What you should wear in a country depends not only on the weather of that place, but also on dozens of issues related to religion, culture and how much influence that locality has on your clothes. Vietnam is not a country with too many laws and regulations regarding how to dress, but you need to keep a few tips in mind to enjoy your journey to the fullest.
first – The North and the South have different climate patterns, not to mention the differences in weather between the plains, the mountains and the coast. To make sure you bring the right clothes, it’s a good idea to check the weather of your destination before you go.
2 – If you don’t want to carry a lot of clothes and intend to buy them in Vietnam, under the impression that clothes in Vietnam will be cheap, then, it’s time to wake up! Clothing in Vietnam is cheap only when you know how to bargain and where to buy clothes at a fixed price.
3 – Here are some brand name stores in Vietnam that you should visit to buy comfortable clothes at reasonable prices without haggling: Blue Exchange, Made in Vietnam (for both summer clothes and winter) and Canifa (for woolen clothing). At these stores, the price of jeans ranges from 150,000 VND (7.5 USD) to 250,000 VND (12.5 USD), shirts from 150,000 VND to 200,000 VND (7.5 – 10 USD) and T-shirts. from 100,000 VND to 200,000 VND (5 – 10 USD). Winter clothing prices often increase as the temperature drops. You can easily find these stores in big cities in Vietnam, but with a trip to the countryside, you should prepare better clothes in advance.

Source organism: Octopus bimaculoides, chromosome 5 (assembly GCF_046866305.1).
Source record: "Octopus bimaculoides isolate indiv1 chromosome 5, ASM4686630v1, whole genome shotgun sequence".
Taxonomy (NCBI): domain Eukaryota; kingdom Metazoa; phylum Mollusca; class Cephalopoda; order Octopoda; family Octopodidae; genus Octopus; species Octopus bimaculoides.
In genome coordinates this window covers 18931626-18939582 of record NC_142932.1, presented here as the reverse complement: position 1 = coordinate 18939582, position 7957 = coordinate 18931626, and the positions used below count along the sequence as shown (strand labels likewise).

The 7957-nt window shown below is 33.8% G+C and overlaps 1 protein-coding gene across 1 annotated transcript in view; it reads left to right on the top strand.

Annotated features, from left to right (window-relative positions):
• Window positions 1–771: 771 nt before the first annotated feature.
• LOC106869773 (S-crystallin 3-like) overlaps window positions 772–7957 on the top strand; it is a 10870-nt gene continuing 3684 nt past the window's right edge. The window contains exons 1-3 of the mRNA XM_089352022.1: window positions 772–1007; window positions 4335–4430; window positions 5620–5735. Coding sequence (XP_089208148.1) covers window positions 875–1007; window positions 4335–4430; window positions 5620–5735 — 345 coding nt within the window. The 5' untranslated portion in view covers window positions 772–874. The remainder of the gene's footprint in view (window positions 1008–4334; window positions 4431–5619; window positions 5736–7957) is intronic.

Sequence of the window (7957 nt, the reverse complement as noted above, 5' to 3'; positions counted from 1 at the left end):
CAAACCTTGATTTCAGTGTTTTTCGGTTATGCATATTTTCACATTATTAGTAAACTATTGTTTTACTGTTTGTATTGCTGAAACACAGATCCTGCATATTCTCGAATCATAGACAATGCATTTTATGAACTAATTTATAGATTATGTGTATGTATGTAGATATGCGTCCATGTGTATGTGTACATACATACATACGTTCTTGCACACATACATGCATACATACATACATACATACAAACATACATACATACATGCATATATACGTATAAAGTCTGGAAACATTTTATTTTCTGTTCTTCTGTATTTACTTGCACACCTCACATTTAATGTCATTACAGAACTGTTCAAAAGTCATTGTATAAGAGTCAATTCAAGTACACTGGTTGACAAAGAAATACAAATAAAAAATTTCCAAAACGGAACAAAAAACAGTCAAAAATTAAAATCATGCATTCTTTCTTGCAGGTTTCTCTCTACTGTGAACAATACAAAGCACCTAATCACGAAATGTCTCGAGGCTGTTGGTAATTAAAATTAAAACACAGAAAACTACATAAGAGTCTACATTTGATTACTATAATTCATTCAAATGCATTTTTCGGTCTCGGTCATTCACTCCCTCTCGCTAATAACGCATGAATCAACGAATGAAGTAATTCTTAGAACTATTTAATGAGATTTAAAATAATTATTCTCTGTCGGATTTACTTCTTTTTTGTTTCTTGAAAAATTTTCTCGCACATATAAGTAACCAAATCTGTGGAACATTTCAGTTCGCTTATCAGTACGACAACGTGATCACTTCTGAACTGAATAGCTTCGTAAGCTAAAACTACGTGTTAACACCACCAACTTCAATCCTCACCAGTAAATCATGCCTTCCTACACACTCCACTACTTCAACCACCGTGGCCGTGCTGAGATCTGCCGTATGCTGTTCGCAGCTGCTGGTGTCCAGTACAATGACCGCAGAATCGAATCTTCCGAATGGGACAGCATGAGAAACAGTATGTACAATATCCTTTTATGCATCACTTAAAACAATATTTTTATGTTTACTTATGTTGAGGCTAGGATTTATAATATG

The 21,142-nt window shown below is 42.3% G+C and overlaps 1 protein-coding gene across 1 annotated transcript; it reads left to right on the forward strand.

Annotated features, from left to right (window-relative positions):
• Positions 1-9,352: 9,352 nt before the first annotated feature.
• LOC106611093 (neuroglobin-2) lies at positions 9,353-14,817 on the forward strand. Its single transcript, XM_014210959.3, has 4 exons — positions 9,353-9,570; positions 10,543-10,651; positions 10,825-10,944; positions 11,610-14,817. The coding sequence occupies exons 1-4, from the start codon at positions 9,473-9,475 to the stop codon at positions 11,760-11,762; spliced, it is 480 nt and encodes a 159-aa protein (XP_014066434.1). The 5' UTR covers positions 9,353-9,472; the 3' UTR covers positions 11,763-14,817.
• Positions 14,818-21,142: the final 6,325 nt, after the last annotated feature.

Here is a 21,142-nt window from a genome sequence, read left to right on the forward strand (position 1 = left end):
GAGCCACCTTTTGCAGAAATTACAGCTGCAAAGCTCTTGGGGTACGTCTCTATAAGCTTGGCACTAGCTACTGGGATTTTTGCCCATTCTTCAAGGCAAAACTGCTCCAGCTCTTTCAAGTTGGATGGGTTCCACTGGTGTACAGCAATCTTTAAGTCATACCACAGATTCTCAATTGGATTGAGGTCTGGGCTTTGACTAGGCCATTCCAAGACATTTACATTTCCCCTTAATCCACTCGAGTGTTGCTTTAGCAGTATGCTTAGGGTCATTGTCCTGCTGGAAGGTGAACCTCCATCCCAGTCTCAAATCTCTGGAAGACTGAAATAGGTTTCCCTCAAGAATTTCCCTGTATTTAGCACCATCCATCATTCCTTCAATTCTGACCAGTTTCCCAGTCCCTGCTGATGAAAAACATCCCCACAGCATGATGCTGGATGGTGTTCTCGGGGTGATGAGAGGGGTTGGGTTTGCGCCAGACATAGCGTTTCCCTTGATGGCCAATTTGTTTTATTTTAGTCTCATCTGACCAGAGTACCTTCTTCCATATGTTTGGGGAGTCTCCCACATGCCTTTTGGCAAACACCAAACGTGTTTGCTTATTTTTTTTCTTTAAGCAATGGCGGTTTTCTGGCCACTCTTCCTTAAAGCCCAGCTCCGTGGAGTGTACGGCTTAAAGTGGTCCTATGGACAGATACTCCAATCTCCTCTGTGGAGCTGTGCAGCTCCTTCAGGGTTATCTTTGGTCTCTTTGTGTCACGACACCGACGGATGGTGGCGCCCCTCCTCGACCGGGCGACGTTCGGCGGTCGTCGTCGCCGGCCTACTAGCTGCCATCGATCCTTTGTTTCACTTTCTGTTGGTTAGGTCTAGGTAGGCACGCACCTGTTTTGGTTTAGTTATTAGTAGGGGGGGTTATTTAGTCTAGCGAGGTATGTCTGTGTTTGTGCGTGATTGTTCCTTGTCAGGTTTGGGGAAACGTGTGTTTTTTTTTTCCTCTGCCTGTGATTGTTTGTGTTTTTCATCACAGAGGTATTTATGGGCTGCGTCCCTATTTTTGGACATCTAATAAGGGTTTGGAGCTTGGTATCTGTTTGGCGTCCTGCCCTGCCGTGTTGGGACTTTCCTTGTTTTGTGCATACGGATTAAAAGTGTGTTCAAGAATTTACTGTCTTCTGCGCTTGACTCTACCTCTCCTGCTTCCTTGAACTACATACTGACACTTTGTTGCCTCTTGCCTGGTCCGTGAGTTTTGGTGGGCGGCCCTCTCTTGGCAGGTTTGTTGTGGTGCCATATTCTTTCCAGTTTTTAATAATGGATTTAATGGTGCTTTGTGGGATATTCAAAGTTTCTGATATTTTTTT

4 – Coming to Vietnam in the summer, you are likely to come into contact with Vietnamese mosquitoes; They are not as harmless as you think. Surely you will never want to spend long days in the hospital due to dengue fever. So, prepare some long-sleeved clothes and insect repellent for those hot, humid nights in Vietnam.
5 – Vietnamese people, especially the elderly, dress somewhat loosely and in general, it is not polite to wear clothes that show too much skin. So, when in Vietnam, do as the Vietnamese do to avoid curious, even annoyed looks from locals.
6 – There is an unwritten rule that visitors must dress well when visiting the temple to show respect for the religion. Shorts and beer tatty t-shirts should be reserved for other occasions. Shoes can be worn at most temples, so taking them off is not necessarily required. Following what the locals do is the easiest way to prevent yourself from any awkward moments.